Harvesting cash crops on a sprouting ‘urban farm’

Growth mode: Don's Finest Living Foods, which delivers super-young sprouts and veggies to a health-conscious customer base, is growing fast, according to urban farmer Don DiLillo. (Photo by Jeremy Cirillo)

Don DiLillo’s entrepreneurial journey doesn’t begin in a boardroom, but a basement – in his parents’ basement, on homemade shelves, in boxes of soil and seeds.

In 2016, DiLillo was a 23-year-old working steadily for Empire LED Solutions in Farmingdale. But outside of the lighting-technology business, he was an agriculture enthusiast, a passion ignited over summers working the land at Ronkonkoma’s Thera Farms and cultivated at night, when DiLillo enjoyed YouTube videos spotlighting urban-farming pioneers.

“In college, I was turned on to this really cool urban farmer from Milwaukee named Will Allen,” DiLillo told Innovate LI. “That got my mind going on what you could really do with a farm, and how you could make it all work together.”

Eventually, the SUNY College of Environmental Science and Forestry graduate stumbled across his crops of choice – a cross-section of microgreens, sprouts, wheatgrass and legumes making up what DiLillo describes as “living foods.”

“Essentially, they’re just really young plants that are harvested when they are young, so all the nutrients and the vitamins are concentrated,” he said. “Living foods are some of the healthiest foods on the planet.

“Typically, microgreens farmers or microgreens companies grow very small varieties – very flashy or pretty, and chefs just use them as garnish on a plate,” DiLillo added. “I wanted to grow for people’s health. Food is our medicine, and I wanted to grow food specifically to help people.”

And so, Don’s Finest Living Foods was born. DiLillo took roughly $4,000 he saved up from his job at Empire LED and poured it into equipment he would need to build an urban farm in the basement of his parents’ Huntington Station home.

Once his crops were flourishing, he used word-of-mouth networking and a website to build a local customer base, which places regular orders on a “subscription-like” basis, DiLillo said.

DiLillo receives the orders a week or so in advance, grows the crops and personally delivers each batch. Customers can order anything they’d like from his menu of crops, and Don’s Finest also offers a $20 “sample box” featuring an assortment of sprouted chickpeas and sprouted lentils, plus radish, pea and broccoli microgreens, all topped with a five-sprout mix.

Don DiLillo: Putting his money where our mouths are.

“That’s what everybody’s been liking the most,” DiLillo noted. “It’ a pound-and-a-half of living foods.”

Business became cash-positive within nine months, according to the entrepreneur, and by early 2017 he was ready to expand. DiLillo began searching for the right place to build a bigger urban farm and wound up inside the remains of Artie’s Deli, a once-coveted Huntington Station locale on East 17th Street that closed its doors nearly 10 years ago.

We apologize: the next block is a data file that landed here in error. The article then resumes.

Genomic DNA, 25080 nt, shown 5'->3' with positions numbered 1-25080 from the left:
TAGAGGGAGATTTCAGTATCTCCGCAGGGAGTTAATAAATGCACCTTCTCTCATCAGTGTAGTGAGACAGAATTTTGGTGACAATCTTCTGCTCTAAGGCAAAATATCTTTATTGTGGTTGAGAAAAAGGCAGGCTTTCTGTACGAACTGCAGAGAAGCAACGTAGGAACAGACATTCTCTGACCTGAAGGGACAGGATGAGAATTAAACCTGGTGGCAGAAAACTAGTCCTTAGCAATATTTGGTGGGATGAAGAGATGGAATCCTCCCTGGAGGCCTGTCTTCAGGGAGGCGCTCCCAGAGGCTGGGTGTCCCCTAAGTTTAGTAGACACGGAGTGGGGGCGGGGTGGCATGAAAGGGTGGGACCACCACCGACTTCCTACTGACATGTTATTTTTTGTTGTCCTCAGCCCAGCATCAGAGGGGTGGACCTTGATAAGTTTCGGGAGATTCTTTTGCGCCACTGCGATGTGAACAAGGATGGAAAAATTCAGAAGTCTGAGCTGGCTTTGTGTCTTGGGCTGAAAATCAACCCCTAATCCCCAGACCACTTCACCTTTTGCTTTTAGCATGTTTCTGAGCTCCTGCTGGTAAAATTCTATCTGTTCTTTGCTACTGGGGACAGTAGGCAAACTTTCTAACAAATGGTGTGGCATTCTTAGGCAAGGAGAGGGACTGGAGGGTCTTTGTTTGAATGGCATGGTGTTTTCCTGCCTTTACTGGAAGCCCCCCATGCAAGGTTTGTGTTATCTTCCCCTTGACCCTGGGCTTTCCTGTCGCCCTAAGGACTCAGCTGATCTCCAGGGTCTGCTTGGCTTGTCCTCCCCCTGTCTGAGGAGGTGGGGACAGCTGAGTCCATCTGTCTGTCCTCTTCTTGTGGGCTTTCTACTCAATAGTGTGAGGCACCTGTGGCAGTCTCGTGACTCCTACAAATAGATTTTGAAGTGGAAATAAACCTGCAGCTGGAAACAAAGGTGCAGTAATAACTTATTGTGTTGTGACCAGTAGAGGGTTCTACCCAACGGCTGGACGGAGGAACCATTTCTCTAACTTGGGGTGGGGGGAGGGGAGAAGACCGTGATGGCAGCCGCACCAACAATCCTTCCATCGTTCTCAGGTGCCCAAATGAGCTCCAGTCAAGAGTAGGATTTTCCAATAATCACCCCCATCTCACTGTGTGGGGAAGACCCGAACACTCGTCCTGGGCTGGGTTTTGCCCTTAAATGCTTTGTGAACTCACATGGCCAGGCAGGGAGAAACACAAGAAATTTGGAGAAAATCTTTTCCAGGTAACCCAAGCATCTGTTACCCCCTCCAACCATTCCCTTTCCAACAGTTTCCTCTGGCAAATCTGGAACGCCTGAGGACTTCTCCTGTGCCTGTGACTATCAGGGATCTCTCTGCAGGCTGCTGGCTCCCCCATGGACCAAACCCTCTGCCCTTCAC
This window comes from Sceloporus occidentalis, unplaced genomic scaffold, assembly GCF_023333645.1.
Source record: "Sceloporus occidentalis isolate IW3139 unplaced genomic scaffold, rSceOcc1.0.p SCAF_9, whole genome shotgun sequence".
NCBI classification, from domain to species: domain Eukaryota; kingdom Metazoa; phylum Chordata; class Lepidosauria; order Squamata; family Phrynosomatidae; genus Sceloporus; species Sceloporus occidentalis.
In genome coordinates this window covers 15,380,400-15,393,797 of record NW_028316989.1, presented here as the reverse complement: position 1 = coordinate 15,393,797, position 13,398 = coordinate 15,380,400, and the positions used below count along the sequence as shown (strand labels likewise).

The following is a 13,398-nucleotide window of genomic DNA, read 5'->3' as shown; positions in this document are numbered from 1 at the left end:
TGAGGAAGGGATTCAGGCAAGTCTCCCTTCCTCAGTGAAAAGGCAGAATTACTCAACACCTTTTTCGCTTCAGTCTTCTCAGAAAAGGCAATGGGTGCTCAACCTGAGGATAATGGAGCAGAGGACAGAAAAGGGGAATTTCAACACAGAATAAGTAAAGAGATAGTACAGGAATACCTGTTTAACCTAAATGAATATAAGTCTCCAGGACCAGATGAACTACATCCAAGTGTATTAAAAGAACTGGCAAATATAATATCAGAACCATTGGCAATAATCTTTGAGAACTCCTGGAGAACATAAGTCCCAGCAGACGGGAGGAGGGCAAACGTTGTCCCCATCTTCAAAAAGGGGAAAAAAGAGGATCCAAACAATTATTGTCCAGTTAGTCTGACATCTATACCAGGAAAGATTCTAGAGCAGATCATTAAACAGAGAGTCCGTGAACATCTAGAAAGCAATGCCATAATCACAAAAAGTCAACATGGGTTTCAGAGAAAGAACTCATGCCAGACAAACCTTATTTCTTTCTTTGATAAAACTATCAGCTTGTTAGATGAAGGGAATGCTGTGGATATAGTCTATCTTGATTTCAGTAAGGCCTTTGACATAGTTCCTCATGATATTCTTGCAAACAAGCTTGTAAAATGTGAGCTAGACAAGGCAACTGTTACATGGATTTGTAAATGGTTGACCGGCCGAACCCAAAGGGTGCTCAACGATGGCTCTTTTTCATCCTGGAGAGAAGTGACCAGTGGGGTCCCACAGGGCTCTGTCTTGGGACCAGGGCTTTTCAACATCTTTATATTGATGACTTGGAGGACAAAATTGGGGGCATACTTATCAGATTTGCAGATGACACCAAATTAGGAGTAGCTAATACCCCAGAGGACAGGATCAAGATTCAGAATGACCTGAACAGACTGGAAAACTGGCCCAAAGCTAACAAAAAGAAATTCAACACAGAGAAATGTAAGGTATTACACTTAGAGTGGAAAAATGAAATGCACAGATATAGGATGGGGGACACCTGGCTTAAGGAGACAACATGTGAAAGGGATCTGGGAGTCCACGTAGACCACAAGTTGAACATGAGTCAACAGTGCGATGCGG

“I used to ride my skateboard in the parking lot when I was a kid,” DiLillio noted. “It’s funny that I was once skateboarding in the lot, and now I run my business out of there.”

In May 2017, DiLillo sank the profits from his burgeoning basement farm into rent and revitalizations.

“I dropped in a new floor, I had to do a bunch of plumbing, I brought in all my equipment – another big investment,” he said. “I set that all up, and I’ve been expanding in there ever since.”

As his client base has grown, so has his geographic service area. The Huntington Station enterprise’s customers now span from Syosset to Eaton’s Neck, while DiLillo – no stranger to local farmer’s markets – has also arranged wholesale agreements with a select group of regional health-food stores.

While the business has expanded, the payroll has not: DeLillo has always been a one-man show, sometimes recruiting friends for help and paying them in living foods. Virtually all of his profits are reinvested into the business, he said, allowing him to grow his customer base the same way he grows his produce – organically.

But as he looks to the future, the need for larger accommodations becomes clear and the idea of raising some serious capital has crossed his mind. Right now, the innovator is looking to buy the storefront he currently rents, with designs on expanding his outdoor garden.

He’s also working to promote a new product, an at-home gardening kit he’s dubbed “SproutBox.”

“Between the outdoor farming and the indoor farming, I just need more space,” DiLillo said. “Everything’s expanding at a really good pace for me.

“It’s not too fast, it’s not too slow, and I’m able to take the extra money that I’m making and invest it.”

Don’s Finest Living Foods

What’s It? Urban farm offering a variety of organically grown microgreens, sprouts, legumes and veggies

Brought To You By: Urban farmer Don DiLillo, a 25-year-old Huntington Station entrepreneur with a farming focus

All In: $4,000, self-invested, to equip his first basement farm

Status: Keeping it local, but growing fast

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